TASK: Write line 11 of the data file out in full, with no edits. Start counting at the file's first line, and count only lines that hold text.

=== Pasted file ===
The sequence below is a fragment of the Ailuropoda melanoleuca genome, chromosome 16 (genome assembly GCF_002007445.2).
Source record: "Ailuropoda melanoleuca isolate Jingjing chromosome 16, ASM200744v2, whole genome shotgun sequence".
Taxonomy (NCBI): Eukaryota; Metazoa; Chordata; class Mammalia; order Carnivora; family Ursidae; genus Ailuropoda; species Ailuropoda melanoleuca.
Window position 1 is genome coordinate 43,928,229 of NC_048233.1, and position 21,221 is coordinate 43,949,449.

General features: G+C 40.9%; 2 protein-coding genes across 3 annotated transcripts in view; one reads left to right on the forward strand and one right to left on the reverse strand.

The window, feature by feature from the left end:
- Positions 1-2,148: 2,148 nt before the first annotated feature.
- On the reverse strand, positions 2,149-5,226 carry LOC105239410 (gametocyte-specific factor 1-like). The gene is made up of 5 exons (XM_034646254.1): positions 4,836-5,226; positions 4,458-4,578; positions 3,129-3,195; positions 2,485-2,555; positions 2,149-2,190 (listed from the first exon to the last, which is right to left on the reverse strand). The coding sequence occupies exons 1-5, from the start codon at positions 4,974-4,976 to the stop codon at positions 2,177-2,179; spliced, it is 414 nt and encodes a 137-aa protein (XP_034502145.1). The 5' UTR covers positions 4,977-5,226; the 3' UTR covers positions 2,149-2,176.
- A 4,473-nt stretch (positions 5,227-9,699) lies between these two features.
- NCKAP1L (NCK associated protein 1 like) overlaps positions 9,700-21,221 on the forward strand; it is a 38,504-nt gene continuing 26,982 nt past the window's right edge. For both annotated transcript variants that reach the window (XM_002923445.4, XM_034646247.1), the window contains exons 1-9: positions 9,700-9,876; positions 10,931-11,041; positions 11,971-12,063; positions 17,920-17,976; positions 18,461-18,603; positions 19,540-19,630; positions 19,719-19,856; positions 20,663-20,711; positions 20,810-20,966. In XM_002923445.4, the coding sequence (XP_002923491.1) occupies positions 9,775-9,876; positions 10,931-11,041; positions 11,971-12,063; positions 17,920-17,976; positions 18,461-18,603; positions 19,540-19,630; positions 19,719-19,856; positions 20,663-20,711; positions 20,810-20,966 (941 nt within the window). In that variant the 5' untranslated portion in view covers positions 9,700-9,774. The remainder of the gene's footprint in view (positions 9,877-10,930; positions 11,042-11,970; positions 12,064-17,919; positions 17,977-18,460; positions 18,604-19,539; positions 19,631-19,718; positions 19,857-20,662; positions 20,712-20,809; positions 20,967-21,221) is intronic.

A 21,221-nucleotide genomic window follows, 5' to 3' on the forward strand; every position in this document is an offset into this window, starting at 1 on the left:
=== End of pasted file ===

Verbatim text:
A 21,221-nucleotide genomic window follows, 5' to 3' on the forward strand; every position in this document is an offset into this window, starting at 1 on the left: